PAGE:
Charles Taylor comments on Hegel: “Contemporaries…earn a right to enter the dialogue because they happen to offer good formulations of one or another position which is worthy of a hearing.” He says that philosophy and the history of philosophy is one and the same thing, as believed by Hegel. You cannot do philosophy without doing the second. “It is essential to an adequate understanding of certain problems, questions, issues, that one understands them genetically.”

By doing philosophy, we inevitably recover previous philosophies, “precisely the ones we need to give an account of the origins of our present thoughts, beliefs, assumptions and actions.”

Hegel gives a coherent narrative to a historical approach to the history of philosophy although it may not be legitimate. Hegel gives structure to the history of philosophy and connects philosophy and the history of philosophy. He also speaks of who to include in the history of philosophy. However, Hegel has been criticised as being too deterministic and too formulistic. His system was viewed as being the “end” both of history and of philosophy. There is no possibility of going back to material in historical texts for they are redundant. We have evolved from them and if they were fundamentally wrong, they do not qualify as Reason for it is only through Reason that we can try to uncover Truth. Hegel is also criticised as being too dependent on the notion of spirit.

In Coppleston’s On the History of Philosophy, we see a description of “outstanding” philosophers whose succession may be unnecessary for the description of their philosophy. This does not have an impact on individual’s living outside of the thinker’s age or culture. Coppleston suggests it is because such thinkers expressed possible ways of seeing the world and man’s place in it and it is not relevant to individuals living outside it. Hegel described the end of history as the final reconciliation of the Idea with its self, that is, that the history that knows its self. History is understood by Hegel as the movement of spirit toward the attainment of self-consciousness. To comprehend world history as a progress of the consciousness of spirit, it is necessary to get at a conceptual grasp of the three constitutive elements, that of Idea of spirit; the means of actualization; the state as the final and perfect embodiment of spirit. Reason guides history and is singular. Reason is a humanistic approach and the “divine element of man”. Philosophy is reason apprehending itself in thinking, bringing itself into consciousness so that it becomes an object in itself or knows itself in the form of thought. There is only one way of thinking, one reason and therefore one philosophy. He comments on a lot of attempts of philosophy being insignificant in the whole of philosophy, as there are few thinkers who truly philosophize and are worthy of mention.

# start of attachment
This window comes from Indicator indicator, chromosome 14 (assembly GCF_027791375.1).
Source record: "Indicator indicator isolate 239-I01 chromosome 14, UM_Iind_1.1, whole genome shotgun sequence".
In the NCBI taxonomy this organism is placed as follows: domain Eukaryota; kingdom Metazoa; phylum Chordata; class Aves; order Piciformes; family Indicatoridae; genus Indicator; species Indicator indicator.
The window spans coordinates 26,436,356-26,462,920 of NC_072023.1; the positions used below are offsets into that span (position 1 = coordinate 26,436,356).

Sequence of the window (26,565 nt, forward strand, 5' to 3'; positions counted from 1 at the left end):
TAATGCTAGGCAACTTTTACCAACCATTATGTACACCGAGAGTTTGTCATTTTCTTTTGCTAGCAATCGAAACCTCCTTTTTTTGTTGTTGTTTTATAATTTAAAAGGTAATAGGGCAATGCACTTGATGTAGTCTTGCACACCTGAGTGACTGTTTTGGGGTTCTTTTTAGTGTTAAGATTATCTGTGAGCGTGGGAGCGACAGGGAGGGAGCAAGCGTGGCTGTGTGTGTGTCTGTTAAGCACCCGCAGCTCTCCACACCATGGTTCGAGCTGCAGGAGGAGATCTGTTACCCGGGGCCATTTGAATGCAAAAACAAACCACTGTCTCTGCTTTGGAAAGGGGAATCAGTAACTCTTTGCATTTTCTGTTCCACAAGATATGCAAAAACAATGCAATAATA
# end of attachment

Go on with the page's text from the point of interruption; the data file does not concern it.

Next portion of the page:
Philosophy at one time had been religiously orientated. This religious orientation has an impact on our understanding of truth and we must make the distinction between religion and philosophy. That being said, it is incredibly difficult to define religion. The fact that a document is considered “religious” is irrelevant if it presents a conclusion to a philosophical argument it is necessary. We can define what is “religiously oriented philosophy” which is essentially philosophy and “religious beliefs which are the expression of faith” resting on what is deemed to be “divine revelation.” This is inconsistent as the historian respects the ideas of philosophy current at the time at which he is writing. The parting of mathematics from philosophy has not brought about the failure of mathematics; in fact it is nothing of the sort. As such, history for Hegel must be separated from philosophy, not to say that the historian cannot account for philosophy. The subject-matter of the historian of philosophy should be the historical development of philosophical thought. This implies that the doxographical approach is defective rather than valueless. The reference to philosopher’s intentions may be relevant to understanding their thought, although culture and personal details of their lives are not necessarily the best depictions of their intentions. If we look at De Beauvoir and Sartre – their personal lives have no ground for undermining their philosophical thought, especially De Beauvoir’s work on feminist theory. Kierkegaard attacked the Hegelian system of philosophy but that does not mean he is not a philosopher. Likewise, we do not need to know anything about Wittgenstein to read and evaluate his Tractatus, nor Spinoza’s Ethics. However the historical situation of the philosophers can be considered. The French enlightenment period and the French revolution have been linked. We can see conflicts between scientific and religions approaches in philosophical literature in the middle ages, but we do so in a prolonged manner. We can argue back and forth in an endless discussion. Take for example Descartes – he has been said to develop traditional concepts, however he gave them new meaning. An “ideal history” may reveal all the factors relevant to the development of philosophy but it is at the historian’s discretion. The historian is free to interpret what is relevant in our understanding of philosophical literature which is itself determined by the historical perspective. The historian chooses what is important enough and Hegel remarks that only a certain number of philosophers argue their point to be worthy of inclusion in the “succession of noble minds” that add up to what is philosophy. Hegel himself is an integral part of a philosophical movement taking this approach; that of absolute idealism. Diogenes Laertius chose to include anecdotes and stories of philosophers, stating various opinions of philosophers relying on secondary sources for information and interpretation. This for Hegel does not constitute the history of philosophy. Hegel claims that there is no past in philosophy, only present. Those who adhered to this was worthy of mention for Hegel. Descartes was mentioned in the history of philosophy. It can be said that it was his rejection of past philosophies that enabled this. There is no consensus about philosophies past and future accomplishments.